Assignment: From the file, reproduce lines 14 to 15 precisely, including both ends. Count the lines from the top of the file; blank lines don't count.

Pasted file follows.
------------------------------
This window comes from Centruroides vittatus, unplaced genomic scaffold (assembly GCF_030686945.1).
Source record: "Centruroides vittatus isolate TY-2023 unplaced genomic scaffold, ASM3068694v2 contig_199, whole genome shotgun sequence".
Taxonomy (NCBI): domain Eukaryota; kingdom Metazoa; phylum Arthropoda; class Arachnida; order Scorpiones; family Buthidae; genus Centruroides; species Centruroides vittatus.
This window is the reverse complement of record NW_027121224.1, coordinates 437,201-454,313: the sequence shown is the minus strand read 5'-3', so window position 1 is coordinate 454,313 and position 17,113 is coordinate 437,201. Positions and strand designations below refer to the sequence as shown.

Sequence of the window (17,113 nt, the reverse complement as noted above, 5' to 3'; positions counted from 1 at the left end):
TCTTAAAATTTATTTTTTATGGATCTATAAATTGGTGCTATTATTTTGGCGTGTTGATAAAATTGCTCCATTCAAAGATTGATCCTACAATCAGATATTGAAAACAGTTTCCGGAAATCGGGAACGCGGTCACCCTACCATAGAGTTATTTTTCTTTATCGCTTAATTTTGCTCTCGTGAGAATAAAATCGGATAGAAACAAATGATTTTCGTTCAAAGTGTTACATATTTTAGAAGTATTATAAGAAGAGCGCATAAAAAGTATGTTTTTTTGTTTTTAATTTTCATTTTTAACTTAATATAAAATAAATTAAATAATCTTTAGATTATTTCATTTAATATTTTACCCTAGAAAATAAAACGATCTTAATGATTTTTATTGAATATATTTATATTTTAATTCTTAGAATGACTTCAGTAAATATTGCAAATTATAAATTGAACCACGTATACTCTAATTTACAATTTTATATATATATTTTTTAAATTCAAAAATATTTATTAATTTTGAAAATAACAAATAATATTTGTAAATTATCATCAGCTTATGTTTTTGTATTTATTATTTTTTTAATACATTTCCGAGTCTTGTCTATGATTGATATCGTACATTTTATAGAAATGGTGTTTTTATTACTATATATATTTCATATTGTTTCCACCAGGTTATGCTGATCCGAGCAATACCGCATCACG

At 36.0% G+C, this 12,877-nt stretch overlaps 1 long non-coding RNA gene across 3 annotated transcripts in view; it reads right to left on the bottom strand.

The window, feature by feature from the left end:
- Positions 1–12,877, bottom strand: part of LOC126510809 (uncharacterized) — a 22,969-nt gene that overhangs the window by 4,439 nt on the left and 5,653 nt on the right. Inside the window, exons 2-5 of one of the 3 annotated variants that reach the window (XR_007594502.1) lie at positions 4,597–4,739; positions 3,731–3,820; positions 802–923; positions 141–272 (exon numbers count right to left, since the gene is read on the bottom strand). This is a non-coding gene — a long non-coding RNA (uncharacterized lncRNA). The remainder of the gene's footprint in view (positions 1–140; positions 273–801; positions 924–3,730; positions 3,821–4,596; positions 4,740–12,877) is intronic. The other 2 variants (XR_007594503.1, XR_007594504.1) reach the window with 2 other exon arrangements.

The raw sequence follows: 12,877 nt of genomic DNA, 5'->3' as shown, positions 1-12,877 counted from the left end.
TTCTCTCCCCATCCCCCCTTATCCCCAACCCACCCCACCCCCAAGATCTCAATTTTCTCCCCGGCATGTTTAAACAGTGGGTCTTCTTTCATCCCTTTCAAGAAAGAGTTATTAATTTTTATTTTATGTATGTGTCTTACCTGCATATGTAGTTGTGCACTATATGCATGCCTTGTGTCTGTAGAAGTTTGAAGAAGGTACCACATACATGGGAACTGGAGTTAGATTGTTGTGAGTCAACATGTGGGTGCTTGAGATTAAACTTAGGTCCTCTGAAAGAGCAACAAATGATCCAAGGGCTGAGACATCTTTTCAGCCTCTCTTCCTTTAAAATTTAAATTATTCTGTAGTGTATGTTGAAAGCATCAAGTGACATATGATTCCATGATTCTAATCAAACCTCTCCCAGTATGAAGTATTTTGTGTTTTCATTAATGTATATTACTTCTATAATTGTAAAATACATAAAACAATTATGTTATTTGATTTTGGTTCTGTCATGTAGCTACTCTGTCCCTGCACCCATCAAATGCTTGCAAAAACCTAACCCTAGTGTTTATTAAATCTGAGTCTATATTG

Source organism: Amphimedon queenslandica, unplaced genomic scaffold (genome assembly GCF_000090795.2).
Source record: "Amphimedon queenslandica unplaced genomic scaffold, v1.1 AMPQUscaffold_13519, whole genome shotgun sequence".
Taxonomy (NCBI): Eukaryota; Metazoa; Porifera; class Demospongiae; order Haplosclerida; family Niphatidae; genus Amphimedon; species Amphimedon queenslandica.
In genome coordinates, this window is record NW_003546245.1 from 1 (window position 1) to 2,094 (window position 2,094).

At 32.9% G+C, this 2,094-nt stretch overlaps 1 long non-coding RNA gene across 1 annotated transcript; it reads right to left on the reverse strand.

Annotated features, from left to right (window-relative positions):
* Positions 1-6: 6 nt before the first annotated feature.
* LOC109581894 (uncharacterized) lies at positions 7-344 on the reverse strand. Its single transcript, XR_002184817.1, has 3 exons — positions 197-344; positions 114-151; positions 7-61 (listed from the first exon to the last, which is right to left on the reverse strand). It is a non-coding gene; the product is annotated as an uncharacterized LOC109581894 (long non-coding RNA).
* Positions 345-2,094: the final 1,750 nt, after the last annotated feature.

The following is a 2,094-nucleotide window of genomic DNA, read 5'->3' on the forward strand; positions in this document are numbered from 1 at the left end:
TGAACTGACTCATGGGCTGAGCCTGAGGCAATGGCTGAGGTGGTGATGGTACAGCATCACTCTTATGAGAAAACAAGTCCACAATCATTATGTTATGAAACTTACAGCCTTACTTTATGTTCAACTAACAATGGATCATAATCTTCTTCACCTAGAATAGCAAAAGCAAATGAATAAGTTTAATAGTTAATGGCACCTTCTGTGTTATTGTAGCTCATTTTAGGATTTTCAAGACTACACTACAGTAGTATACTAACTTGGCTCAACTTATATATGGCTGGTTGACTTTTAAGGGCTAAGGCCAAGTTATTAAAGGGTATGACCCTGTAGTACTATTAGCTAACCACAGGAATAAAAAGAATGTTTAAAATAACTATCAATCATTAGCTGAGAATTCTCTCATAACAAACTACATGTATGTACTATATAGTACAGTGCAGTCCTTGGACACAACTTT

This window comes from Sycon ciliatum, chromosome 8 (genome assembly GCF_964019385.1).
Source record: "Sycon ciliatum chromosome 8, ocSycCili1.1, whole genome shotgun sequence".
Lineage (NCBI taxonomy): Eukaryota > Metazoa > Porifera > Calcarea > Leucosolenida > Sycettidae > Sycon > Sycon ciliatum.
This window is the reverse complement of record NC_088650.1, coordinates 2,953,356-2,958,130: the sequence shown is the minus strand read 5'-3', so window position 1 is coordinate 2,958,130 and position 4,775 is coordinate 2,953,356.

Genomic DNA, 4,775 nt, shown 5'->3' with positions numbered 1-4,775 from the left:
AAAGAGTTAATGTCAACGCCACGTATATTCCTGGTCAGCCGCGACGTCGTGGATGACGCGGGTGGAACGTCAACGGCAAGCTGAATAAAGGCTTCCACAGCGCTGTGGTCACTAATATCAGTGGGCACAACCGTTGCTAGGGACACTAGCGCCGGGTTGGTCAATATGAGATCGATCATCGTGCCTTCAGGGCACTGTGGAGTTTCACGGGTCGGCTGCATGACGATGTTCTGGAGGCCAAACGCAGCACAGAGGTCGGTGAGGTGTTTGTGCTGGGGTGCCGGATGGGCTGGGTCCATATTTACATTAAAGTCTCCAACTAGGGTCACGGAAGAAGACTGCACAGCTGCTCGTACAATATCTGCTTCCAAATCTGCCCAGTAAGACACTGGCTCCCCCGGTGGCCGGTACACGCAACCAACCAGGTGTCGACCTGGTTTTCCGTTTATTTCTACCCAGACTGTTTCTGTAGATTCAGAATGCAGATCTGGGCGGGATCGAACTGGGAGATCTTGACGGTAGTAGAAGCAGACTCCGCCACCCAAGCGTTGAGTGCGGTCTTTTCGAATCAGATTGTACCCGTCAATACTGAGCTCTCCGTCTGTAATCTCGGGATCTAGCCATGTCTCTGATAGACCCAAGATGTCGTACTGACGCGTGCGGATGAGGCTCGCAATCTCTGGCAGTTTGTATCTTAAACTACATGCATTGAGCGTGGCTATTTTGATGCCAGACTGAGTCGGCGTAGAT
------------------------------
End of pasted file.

Taxonomy (NCBI): Eukaryota; Metazoa; Porifera; class Demospongiae; order Haplosclerida; family Niphatidae; genus Amphimedon; species Amphimedon queenslandica.
In genome coordinates, this window is record NW_003546245.1 from 1 (window position 1) to 2,094 (window position 2,094).